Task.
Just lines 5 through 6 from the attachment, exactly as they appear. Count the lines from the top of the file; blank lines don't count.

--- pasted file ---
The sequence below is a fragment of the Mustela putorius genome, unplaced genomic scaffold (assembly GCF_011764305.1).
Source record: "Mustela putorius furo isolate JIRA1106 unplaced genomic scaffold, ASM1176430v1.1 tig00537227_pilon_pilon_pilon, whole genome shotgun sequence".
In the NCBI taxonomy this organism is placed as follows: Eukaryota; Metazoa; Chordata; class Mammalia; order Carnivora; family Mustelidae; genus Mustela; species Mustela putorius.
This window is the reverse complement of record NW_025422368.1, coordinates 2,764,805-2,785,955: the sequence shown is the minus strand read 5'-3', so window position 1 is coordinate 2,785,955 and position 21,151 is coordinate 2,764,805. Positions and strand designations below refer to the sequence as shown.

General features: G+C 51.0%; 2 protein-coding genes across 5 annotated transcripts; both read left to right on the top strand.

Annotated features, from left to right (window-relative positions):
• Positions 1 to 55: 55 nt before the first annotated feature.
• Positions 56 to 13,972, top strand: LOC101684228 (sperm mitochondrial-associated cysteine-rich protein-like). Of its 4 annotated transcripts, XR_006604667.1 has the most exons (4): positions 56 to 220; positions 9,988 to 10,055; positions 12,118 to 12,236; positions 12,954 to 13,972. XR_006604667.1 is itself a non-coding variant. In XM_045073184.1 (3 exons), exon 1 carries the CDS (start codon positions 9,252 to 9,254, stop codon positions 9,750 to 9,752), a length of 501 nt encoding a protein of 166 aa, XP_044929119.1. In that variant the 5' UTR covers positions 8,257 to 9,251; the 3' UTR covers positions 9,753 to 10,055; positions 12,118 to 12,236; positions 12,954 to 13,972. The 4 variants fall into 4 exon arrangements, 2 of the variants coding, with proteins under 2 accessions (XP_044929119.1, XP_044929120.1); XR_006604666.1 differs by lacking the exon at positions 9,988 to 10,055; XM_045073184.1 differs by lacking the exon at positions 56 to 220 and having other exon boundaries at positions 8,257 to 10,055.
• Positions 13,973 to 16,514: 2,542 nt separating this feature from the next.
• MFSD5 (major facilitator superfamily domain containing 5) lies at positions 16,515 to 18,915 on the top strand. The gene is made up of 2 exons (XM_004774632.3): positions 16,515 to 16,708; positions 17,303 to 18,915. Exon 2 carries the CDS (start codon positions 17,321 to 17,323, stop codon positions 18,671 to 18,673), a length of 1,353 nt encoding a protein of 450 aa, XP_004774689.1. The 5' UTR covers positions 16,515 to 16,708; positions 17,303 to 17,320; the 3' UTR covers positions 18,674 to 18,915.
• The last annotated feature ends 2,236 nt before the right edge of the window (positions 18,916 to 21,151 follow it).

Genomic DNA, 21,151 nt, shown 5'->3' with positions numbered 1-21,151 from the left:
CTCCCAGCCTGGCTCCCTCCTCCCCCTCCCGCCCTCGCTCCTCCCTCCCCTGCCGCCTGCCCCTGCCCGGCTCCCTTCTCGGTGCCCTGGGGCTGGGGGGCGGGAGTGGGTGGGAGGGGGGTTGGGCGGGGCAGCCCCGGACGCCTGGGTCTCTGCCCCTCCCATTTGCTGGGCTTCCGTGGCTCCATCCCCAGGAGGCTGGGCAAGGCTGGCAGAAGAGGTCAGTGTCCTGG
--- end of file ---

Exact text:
General features: G+C 51.0%; 2 protein-coding genes across 5 annotated transcripts; both read left to right on the top strand.

Annotated features, from left to right (window-relative positions):